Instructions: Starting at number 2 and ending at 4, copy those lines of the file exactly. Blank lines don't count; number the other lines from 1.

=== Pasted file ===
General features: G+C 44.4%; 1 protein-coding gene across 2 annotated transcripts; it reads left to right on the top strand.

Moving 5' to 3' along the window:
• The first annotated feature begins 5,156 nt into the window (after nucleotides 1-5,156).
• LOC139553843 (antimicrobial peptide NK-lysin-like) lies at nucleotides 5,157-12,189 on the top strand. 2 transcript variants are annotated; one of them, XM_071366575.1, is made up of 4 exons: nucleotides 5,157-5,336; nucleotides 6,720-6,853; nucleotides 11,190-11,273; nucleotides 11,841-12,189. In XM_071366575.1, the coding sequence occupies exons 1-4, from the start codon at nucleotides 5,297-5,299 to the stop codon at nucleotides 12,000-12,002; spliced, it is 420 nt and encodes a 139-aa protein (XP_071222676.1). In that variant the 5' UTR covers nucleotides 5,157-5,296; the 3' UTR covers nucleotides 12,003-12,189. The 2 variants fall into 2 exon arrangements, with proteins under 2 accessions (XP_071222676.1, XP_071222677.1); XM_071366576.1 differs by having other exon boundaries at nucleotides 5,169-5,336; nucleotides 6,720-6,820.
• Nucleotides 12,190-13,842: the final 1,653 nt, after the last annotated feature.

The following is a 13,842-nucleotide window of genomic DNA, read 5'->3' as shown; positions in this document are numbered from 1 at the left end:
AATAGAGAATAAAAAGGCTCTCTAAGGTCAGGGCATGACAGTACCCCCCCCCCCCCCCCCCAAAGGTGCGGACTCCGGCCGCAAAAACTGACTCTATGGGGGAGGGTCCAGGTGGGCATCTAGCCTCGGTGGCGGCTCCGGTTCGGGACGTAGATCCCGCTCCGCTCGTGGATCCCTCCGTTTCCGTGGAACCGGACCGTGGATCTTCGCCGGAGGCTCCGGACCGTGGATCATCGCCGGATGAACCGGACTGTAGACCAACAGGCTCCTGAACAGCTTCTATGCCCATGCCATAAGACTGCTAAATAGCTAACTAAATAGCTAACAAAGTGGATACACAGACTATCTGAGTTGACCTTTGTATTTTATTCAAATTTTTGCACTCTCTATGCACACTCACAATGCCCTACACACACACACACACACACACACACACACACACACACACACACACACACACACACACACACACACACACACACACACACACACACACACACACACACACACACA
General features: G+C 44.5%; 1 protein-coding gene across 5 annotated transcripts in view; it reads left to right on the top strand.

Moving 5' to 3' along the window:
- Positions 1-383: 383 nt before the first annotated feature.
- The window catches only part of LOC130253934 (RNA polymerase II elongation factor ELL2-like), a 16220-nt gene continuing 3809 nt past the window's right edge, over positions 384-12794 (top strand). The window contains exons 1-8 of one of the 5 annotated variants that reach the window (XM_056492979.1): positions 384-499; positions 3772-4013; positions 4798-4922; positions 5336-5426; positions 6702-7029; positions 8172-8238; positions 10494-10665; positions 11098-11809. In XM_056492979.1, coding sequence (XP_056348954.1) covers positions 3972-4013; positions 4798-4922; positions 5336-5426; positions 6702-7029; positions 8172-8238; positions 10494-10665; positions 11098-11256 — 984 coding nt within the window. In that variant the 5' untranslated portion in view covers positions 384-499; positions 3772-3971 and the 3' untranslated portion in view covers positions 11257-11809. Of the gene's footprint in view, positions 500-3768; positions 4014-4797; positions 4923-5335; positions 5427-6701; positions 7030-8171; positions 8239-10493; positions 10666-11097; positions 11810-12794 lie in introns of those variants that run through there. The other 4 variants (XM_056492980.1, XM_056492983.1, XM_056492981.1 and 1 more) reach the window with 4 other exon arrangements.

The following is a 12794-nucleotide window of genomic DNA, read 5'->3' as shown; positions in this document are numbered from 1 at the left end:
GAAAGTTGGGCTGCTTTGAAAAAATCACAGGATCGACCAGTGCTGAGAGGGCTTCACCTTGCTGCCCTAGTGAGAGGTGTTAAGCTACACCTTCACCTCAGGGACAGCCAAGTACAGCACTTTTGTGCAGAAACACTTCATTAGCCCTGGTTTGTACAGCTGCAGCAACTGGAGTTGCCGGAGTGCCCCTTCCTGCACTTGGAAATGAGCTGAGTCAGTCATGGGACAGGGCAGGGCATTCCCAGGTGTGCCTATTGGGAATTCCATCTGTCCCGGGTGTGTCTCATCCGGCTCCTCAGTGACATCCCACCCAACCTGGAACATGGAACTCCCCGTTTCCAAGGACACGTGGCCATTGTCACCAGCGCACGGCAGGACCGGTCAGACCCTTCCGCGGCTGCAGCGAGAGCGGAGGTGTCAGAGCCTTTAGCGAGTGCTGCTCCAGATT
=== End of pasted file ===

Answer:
Moving 5' to 3' along the window:
• The first annotated feature begins 5,156 nt into the window (after nucleotides 1-5,156).
• LOC139553843 (antimicrobial peptide NK-lysin-like) lies at nucleotides 5,157-12,189 on the top strand. 2 transcript variants are annotated; one of them, XM_071366575.1, is made up of 4 exons: nucleotides 5,157-5,336; nucleotides 6,720-6,853; nucleotides 11,190-11,273; nucleotides 11,841-12,189. In XM_071366575.1, the coding sequence occupies exons 1-4, from the start codon at nucleotides 5,297-5,299 to the stop codon at nucleotides 12,000-12,002; spliced, it is 420 nt and encodes a 139-aa protein (XP_071222676.1). In that variant the 5' UTR covers nucleotides 5,157-5,296; the 3' UTR covers nucleotides 12,003-12,189. The 2 variants fall into 2 exon arrangements, with proteins under 2 accessions (XP_071222676.1, XP_071222677.1); XM_071366576.1 differs by having other exon boundaries at nucleotides 5,169-5,336; nucleotides 6,720-6,820.